Alexander's book, "The Undefeated" has landed itself on some banned books lists. The book of poetry is described as a "love letter to Black life in the United States," and covers slavery, the civil rights movement and more.

Many books on banned lists cover similar issues.

"Human beings are afraid of things they can't see, things they can't imagine things they don't have any connection with," Alexander said. "If you look at the background of any of the people who are banning books, I would posit that there were no poetry books by Langston Hughes and Nikki Giovanni on their shelves as kids. There was no "House on Mango Street" by Sandra Cisneros on their middle school shelf."

Fostering 'cognitive empathy'

A study from the Frontiers in Psychology research journal found that reading books can support empathy if it highlights differences between groups of people, and seeks to minimize bias between those different groups of people.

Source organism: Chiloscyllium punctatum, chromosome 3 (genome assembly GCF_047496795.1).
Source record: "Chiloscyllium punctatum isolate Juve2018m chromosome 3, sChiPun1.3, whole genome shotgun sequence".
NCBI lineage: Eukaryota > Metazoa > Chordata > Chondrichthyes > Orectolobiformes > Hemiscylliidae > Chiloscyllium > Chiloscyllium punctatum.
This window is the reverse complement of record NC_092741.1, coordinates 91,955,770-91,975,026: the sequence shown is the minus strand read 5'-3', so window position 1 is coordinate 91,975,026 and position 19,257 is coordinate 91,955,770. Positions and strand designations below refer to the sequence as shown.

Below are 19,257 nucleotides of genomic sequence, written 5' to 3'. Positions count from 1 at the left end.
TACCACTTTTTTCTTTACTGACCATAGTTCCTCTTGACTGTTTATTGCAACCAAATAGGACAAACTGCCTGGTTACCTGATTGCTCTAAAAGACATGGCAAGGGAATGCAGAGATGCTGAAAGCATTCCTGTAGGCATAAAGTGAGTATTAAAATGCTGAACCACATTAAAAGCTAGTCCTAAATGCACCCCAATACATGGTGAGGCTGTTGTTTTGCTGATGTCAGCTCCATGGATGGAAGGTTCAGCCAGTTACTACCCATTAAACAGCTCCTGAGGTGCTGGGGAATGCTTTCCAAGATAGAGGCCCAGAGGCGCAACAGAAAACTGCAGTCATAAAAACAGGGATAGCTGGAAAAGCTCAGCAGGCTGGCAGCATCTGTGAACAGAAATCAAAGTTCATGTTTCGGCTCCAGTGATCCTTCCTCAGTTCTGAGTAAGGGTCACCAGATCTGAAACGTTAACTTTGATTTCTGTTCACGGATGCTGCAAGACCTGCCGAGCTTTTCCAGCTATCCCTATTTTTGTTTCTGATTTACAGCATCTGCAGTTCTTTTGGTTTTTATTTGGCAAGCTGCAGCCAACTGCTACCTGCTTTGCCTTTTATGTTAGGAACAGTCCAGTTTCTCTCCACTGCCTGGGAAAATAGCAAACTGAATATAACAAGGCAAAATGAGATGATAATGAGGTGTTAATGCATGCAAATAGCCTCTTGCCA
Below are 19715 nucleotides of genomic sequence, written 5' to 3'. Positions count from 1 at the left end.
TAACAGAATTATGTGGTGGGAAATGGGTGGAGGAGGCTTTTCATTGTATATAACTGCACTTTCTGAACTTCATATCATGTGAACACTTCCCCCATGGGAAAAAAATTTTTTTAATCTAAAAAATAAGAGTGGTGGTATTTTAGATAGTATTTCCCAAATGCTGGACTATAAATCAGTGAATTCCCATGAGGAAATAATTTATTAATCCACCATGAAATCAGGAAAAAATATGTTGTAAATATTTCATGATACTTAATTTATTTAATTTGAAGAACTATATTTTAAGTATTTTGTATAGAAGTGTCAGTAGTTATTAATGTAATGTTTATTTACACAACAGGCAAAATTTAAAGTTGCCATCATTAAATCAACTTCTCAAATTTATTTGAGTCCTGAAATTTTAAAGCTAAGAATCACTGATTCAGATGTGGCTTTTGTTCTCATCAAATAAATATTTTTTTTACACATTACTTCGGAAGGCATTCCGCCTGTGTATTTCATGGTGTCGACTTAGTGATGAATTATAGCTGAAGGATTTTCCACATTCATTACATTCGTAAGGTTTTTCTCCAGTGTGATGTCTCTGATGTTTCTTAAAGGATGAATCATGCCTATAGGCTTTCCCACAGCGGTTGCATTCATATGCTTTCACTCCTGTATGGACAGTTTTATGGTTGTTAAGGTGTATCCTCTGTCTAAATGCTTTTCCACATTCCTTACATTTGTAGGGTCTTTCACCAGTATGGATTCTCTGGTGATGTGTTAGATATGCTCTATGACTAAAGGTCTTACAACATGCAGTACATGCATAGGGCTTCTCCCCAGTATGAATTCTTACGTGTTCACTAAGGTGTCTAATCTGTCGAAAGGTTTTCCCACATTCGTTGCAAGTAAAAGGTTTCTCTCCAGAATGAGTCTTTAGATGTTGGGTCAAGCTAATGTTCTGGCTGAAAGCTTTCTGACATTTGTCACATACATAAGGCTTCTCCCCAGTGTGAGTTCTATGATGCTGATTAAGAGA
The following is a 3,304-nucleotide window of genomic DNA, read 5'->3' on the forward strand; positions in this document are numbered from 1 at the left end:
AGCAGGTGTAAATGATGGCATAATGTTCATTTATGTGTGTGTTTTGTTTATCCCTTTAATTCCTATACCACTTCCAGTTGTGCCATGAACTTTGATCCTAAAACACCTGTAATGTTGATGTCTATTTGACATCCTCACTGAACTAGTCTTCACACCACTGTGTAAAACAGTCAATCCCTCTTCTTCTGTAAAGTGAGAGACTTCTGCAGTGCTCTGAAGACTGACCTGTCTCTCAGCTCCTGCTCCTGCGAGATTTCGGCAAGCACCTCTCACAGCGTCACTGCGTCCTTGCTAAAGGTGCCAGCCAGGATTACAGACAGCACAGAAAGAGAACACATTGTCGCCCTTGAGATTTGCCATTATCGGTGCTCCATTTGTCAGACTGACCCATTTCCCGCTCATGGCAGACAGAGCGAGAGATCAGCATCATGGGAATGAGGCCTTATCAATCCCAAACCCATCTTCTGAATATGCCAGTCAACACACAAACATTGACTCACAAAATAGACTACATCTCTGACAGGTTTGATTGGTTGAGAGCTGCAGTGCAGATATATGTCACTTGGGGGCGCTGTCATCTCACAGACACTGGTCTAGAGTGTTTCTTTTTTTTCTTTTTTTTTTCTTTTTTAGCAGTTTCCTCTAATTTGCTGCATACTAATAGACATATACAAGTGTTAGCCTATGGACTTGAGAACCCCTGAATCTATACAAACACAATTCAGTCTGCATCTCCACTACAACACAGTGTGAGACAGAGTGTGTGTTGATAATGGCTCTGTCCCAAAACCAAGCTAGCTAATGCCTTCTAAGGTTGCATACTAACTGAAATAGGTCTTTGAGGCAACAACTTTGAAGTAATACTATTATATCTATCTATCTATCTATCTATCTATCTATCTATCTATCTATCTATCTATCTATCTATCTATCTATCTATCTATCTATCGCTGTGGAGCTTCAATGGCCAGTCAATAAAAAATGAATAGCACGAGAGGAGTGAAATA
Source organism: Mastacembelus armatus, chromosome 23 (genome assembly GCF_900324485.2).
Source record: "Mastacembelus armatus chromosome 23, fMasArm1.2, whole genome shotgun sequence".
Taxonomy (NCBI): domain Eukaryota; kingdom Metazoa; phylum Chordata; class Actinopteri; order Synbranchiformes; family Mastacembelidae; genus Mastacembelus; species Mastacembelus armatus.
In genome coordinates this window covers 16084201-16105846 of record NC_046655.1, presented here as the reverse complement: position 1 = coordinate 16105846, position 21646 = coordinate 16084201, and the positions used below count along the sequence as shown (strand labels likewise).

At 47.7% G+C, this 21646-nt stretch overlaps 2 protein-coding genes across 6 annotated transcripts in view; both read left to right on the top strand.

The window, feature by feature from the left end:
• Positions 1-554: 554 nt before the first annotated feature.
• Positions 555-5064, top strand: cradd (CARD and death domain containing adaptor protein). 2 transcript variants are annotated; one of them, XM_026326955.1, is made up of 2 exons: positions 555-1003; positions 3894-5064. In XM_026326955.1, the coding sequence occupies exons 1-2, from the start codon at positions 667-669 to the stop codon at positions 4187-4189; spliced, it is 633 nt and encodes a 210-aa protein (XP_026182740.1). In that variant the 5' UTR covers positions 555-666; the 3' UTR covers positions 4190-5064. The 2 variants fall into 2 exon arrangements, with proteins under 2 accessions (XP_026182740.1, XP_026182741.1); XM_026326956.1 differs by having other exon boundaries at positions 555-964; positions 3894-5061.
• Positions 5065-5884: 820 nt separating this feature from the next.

It also found that "identification with characters who are dissimilar from the readers is the most valuable contribution of children’s storybooks to cognitive empathy."

Alexander said that a lack of diversity in education has helped shape some of the efforts to ban books now.

"They didn't have an opportunity as children to be able to experience the full capacity of the world," he said. "And so therefore, when they became adults, their imaginations are so limited, that all they can see is what they know. And so they're afraid of things they don't know. So that could be slavery. You know, that could be the tragedy and the triumphs of Black people in America. That could be the experiences of LGBTQ+."

Caldwell-Stone says the organization is also seeing a rising number of challenges to books on LGBTQIA topics amid a wave of anti-transgender legislation.

Authors urge parents and educators to promote banned books and literature despite calls, in hopes of preparing children for an ever-intensifying social and political climate.

"It's a product of the political climate that we're in," Sheth said. "The idea that you would take away a book where they might see themselves or be able to have a conversation or whether it be a window to them or a mirror for them -- if you want to teach our kids empathy, and kindness and love, the best place to start is in the books that they read."